Submitted by Isabel Knudson
I recently returned from the Women Latinists program with Forte Academy in Florence, Italy, a study abroad trip partially covered by a CANE educational grant. While in Florence, I spent my time reading ancient, medieval, and Renaissance texts written in Latin by women authors – texts far outside the traditional male Classical canon. Some of the women authors read included (but were not at all limited to) Sulpicia, Hildegard von Bingen, Egeria, Cornelia Gracchi, Olympia Morata, Elizabeth Jane Weston, and more. The daily seminars in Florence involved reading women’s original Latin texts and discussing the cultural and historical implications surrounding them. I am so excited to bring these texts into my future classroom and show my students the diverse potential of the Latin language!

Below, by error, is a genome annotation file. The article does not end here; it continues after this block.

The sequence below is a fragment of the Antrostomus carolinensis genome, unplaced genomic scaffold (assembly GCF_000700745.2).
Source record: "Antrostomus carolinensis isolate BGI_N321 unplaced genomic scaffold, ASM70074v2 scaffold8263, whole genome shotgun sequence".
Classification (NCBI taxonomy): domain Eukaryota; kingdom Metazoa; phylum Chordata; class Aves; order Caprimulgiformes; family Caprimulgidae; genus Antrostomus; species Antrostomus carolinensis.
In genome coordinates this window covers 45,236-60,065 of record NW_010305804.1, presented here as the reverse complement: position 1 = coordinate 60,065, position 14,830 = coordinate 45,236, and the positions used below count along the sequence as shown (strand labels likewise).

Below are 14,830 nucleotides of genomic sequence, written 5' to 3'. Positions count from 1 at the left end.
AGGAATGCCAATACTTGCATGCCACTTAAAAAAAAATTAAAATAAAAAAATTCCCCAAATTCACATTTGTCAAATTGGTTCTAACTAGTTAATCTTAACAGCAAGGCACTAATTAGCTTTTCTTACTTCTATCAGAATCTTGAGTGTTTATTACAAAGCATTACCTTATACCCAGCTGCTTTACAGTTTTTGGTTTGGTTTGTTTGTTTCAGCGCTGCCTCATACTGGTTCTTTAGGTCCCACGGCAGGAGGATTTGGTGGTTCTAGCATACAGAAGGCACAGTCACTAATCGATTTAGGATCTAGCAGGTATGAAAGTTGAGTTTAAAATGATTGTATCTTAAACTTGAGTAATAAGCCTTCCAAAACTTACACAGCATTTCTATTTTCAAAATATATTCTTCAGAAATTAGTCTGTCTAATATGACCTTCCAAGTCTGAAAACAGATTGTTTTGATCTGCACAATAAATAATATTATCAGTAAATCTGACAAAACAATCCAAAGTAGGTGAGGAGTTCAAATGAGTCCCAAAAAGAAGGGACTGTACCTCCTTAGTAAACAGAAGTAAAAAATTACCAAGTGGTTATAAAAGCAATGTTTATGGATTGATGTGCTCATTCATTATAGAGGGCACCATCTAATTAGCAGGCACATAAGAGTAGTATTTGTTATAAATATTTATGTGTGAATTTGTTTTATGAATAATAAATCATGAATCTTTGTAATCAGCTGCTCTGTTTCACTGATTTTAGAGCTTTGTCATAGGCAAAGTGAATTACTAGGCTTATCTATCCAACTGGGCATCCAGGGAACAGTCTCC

I plan to create tiered readings of these texts to implement them as language lessons using
women authors. This could evolve into an entire unit on the survival of the Latin language past
antiquity and into the modern era, with a focus on women authors. I am especially excited to
implement Margareta Godwijk’s emblem book in the classroom – this was a young girl’s
drawings and writings of various Latin mottos in the 1600s, and students could draw their
interpretations of the mottos and create their own Latin mottos! I hope that by sharing these ideas
with students, they will interact with the Latin language in a new way that shows it is not a
language reserved for older male Roman aristocrats, but in fact a language that was used by
many people of all ages across time, into the 21 st century!
I am very grateful to CANE for making this experience possible, and I have gained a lot
of knowledge I am excited to adapt and transfer to my future classrooms.